LEVINE: You mean in the animated style. I sold one strip to Wings comics, and it was terrible, but it was done in an animated style. I was one of the few artists at the time who could even think of doing an adventure or an animated style. Most cartoonists were in one style or the other.

GROTH: He’s in what’s called the “funny animal” tradition, which had a number of good cartoonists working within it. By an informed consensus, he is considered the best of that tradition – a tremendous storyteller who could draw long stories –

LEVINE: Did he write the stories?

GROTH: Yes, he did.

LEVINE: Wow.

GROTH: He wrote Andrew, and he created Uncle Scrooge and created this enormous cast of characters at Disney which Disney of course made millions off of.

LEVINE: But they’ve sort of put him out to pasture, haven’t they? He’s retired and they allow him to paint… You see, I got out of it. They allow him to paint because …

GROTH: Which is sad, yeah.

LEVINE: That’s terrible. But he sells them for a lot of money?

GROTH: He has an enormous reputation, and I think misguided people who like his stories, think somehow that the paintings legitimize him as an artist, which is ass-backwards.

LEVINE: Well, it’s that kind of a thing. [Laughter.] Most of the cartoonists that I knew, and I knew for instance, Howard Post — Howie Post was everything. Talented beyond … At one point we were just beginning to be in-betweeners. He was already an assistant animator when Fleischer went out of business. And I convinced him and another fellow to leave because the conditions were terrible, and you really couldn’t get anywhere, so we went out to try the comic books. Years later he came back and took over the Famous studios and the last time I spoke with him, he was into licensing. But his draftsmanship was incredible on every level. When he tried to paint, he didn’t have the slightest idea of what painting was about. He just thought it was the same thing, only now in oils. He would say, “Well, why would anybody want to? It doesn’t look nice!” That’s a bridge that’s not there for most cartoonists. I had a wonderfully talented classmate in college who eventually ended up doing architectural rendering. When I asked what he painted, he said abstracts. He said he worked in such a realistic vein, that he didn’t see the reason for that any more: therefore, in order to be more creative it had to be an abstract. The thinking that goes into why people end up doing what they do is very strange.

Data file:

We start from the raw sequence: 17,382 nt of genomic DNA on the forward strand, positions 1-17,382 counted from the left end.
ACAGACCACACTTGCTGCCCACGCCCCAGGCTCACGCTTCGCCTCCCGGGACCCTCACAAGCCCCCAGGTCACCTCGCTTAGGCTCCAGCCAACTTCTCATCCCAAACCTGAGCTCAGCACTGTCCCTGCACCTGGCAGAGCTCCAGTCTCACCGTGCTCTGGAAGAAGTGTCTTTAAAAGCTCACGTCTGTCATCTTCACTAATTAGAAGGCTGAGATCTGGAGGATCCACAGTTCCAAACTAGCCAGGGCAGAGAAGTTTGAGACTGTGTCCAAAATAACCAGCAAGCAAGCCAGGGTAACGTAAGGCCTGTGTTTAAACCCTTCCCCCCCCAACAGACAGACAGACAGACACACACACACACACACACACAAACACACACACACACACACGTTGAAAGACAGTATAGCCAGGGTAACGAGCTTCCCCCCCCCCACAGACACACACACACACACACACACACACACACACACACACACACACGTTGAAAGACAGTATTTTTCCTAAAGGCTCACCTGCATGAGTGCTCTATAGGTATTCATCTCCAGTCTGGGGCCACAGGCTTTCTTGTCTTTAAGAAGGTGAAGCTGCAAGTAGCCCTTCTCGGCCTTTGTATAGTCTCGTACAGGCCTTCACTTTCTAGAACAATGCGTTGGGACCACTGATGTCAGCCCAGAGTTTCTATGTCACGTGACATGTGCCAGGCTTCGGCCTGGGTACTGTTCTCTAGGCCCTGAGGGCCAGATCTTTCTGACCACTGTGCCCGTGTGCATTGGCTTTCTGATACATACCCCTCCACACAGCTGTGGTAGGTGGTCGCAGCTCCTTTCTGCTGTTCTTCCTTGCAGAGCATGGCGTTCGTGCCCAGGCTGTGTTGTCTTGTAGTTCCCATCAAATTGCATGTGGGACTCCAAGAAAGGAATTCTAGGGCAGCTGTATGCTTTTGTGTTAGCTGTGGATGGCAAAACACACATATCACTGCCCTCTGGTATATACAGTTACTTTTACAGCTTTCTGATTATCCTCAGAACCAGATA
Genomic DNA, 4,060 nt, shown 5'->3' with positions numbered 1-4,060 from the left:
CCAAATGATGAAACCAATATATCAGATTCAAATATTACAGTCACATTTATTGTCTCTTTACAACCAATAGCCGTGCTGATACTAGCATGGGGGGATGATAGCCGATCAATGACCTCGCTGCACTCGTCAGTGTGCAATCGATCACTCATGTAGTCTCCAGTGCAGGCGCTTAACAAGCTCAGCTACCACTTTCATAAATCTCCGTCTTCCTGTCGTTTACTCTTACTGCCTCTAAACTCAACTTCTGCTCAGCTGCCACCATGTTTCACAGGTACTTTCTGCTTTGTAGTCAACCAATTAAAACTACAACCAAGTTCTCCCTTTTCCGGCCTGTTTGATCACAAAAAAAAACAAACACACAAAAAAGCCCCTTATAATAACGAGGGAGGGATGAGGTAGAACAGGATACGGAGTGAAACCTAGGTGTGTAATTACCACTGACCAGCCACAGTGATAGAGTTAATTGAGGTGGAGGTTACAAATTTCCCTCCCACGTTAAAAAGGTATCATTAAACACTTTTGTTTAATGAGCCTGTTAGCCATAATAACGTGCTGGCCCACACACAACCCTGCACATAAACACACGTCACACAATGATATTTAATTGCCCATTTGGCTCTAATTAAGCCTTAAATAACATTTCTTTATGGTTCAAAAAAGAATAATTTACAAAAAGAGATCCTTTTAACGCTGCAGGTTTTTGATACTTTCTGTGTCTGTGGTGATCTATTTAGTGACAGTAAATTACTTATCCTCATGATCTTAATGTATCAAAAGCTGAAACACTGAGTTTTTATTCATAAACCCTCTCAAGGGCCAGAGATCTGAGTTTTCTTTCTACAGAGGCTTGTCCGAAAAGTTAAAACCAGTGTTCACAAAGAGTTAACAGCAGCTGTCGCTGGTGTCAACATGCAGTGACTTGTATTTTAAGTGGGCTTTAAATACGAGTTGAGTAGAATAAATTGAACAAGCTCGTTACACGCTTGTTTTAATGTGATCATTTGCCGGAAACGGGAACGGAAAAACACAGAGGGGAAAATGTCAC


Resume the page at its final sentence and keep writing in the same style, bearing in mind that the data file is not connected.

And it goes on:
GROTH: Luckily most cartoonists don’t paint.

LEVINE: Luckily.

GROTH: One of the reasons I’m asking you your take on some of these comic book artists is because you re an outsider and I think you would have a unique perspective. I interview cartoonists who are so integral a part of the contemporary scene that they tend to fall into a groove and don’t get a …

LEVINE: What I’m not aware of is who inked whose pencils … There’s so many combinations of those things, that therefore I couldn’t tell whose work was really there.

GROTH: Are you familiar with Harvey Kurtzman?

LEVINE: Yeah.

GROTH: Did you like his work?

LEVINE: I wasn’t terribly aware of his work, because when I met him, he was infinitely more involved with storyline. For instance, we worked on a redo of A Christmas Carol which he wrote and I illustrated, for Esquire. That’s really what he was doing, he wasn’t drawing any more.

GROTH: That would have been in the ’60s?

LEVINE: Yeah.

GROTH: That’s when he started getting into Little Annie Fanny.

LEVINE: Again, he didn’t draw. That was drawn by who, Wally Wood, or one of those guys? [Jack] Davis?

GROTH: He did the under-drawing, and then Will Elder did a lot of the –

LEVINE: Yeah, but the difference in the ability to draw was extraordinary there. He may have penciled in something, but I’m sure Will Elder changed it a great deal. Anyway, over the years I knew him.